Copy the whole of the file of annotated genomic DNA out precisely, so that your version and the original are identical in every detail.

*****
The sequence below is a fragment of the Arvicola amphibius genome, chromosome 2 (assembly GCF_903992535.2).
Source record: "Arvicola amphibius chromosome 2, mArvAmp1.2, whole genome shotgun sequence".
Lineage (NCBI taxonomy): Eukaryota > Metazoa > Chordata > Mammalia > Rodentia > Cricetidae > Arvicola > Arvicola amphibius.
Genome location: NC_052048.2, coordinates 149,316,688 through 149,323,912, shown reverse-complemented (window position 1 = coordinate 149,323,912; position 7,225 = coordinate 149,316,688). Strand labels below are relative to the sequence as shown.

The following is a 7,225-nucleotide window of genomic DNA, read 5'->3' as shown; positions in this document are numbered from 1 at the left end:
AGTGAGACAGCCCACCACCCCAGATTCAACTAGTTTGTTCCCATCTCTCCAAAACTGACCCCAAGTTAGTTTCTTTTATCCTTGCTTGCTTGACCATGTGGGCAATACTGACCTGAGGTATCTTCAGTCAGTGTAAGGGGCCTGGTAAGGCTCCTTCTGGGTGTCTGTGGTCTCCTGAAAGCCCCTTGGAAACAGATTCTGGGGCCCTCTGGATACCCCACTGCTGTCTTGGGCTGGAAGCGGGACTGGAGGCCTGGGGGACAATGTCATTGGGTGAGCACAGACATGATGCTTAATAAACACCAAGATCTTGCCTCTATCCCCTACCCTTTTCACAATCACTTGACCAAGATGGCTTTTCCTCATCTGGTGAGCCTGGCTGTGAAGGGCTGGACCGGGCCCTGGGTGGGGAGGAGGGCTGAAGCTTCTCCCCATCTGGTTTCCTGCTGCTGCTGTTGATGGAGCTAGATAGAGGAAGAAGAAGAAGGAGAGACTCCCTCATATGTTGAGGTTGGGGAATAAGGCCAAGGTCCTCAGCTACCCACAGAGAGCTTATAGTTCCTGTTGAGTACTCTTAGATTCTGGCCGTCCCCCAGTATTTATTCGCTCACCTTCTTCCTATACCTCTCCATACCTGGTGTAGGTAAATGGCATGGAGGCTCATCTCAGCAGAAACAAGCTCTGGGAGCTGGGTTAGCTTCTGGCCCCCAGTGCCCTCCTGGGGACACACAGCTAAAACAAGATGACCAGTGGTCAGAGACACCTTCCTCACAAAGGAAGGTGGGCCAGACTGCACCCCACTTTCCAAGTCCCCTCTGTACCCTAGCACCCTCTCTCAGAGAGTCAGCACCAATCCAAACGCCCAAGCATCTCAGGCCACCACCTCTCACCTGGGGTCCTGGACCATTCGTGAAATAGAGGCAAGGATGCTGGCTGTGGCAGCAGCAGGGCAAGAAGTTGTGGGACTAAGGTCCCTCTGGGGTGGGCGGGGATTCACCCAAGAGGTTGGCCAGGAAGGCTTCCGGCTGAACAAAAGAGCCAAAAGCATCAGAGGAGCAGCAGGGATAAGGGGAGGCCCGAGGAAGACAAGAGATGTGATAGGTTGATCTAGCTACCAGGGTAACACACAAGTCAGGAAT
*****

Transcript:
The sequence below is a fragment of the Arvicola amphibius genome, chromosome 2 (assembly GCF_903992535.2).
Source record: "Arvicola amphibius chromosome 2, mArvAmp1.2, whole genome shotgun sequence".
Lineage (NCBI taxonomy): Eukaryota > Metazoa > Chordata > Mammalia > Rodentia > Cricetidae > Arvicola > Arvicola amphibius.
Genome location: NC_052048.2, coordinates 149,316,688 through 149,323,912, shown reverse-complemented (window position 1 = coordinate 149,323,912; position 7,225 = coordinate 149,316,688). Strand labels below are relative to the sequence as shown.

The following is a 7,225-nucleotide window of genomic DNA, read 5'->3' as shown; positions in this document are numbered from 1 at the left end:
AGTGAGACAGCCCACCACCCCAGATTCAACTAGTTTGTTCCCATCTCTCCAAAACTGACCCCAAGTTAGTTTCTTTTATCCTTGCTTGCTTGACCATGTGGGCAATACTGACCTGAGGTATCTTCAGTCAGTGTAAGGGGCCTGGTAAGGCTCCTTCTGGGTGTCTGTGGTCTCCTGAAAGCCCCTTGGAAACAGATTCTGGGGCCCTCTGGATACCCCACTGCTGTCTTGGGCTGGAAGCGGGACTGGAGGCCTGGGGGACAATGTCATTGGGTGAGCACAGACATGATGCTTAATAAACACCAAGATCTTGCCTCTATCCCCTACCCTTTTCACAATCACTTGACCAAGATGGCTTTTCCTCATCTGGTGAGCCTGGCTGTGAAGGGCTGGACCGGGCCCTGGGTGGGGAGGAGGGCTGAAGCTTCTCCCCATCTGGTTTCCTGCTGCTGCTGTTGATGGAGCTAGATAGAGGAAGAAGAAGAAGGAGAGACTCCCTCATATGTTGAGGTTGGGGAATAAGGCCAAGGTCCTCAGCTACCCACAGAGAGCTTATAGTTCCTGTTGAGTACTCTTAGATTCTGGCCGTCCCCCAGTATTTATTCGCTCACCTTCTTCCTATACCTCTCCATACCTGGTGTAGGTAAATGGCATGGAGGCTCATCTCAGCAGAAACAAGCTCTGGGAGCTGGGTTAGCTTCTGGCCCCCAGTGCCCTCCTGGGGACACACAGCTAAAACAAGATGACCAGTGGTCAGAGACACCTTCCTCACAAAGGAAGGTGGGCCAGACTGCACCCCACTTTCCAAGTCCCCTCTGTACCCTAGCACCCTCTCTCAGAGAGTCAGCACCAATCCAAACGCCCAAGCATCTCAGGCCACCACCTCTCACCTGGGGTCCTGGACCATTCGTGAAATAGAGGCAAGGATGCTGGCTGTGGCAGCAGCAGGGCAAGAAGTTGTGGGACTAAGGTCCCTCTGGGGTGGGCGGGGATTCACCCAAGAGGTTGGCCAGGAAGGCTTCCGGCTGAACAAAAGAGCCAAAAGCATCAGAGGAGCAGCAGGGATAAGGGGAGGCCCGAGGAAGACAAGAGATGTGATAGGTTGATCTAGCTACCAGGGTAACACACAAGTCAGGAAT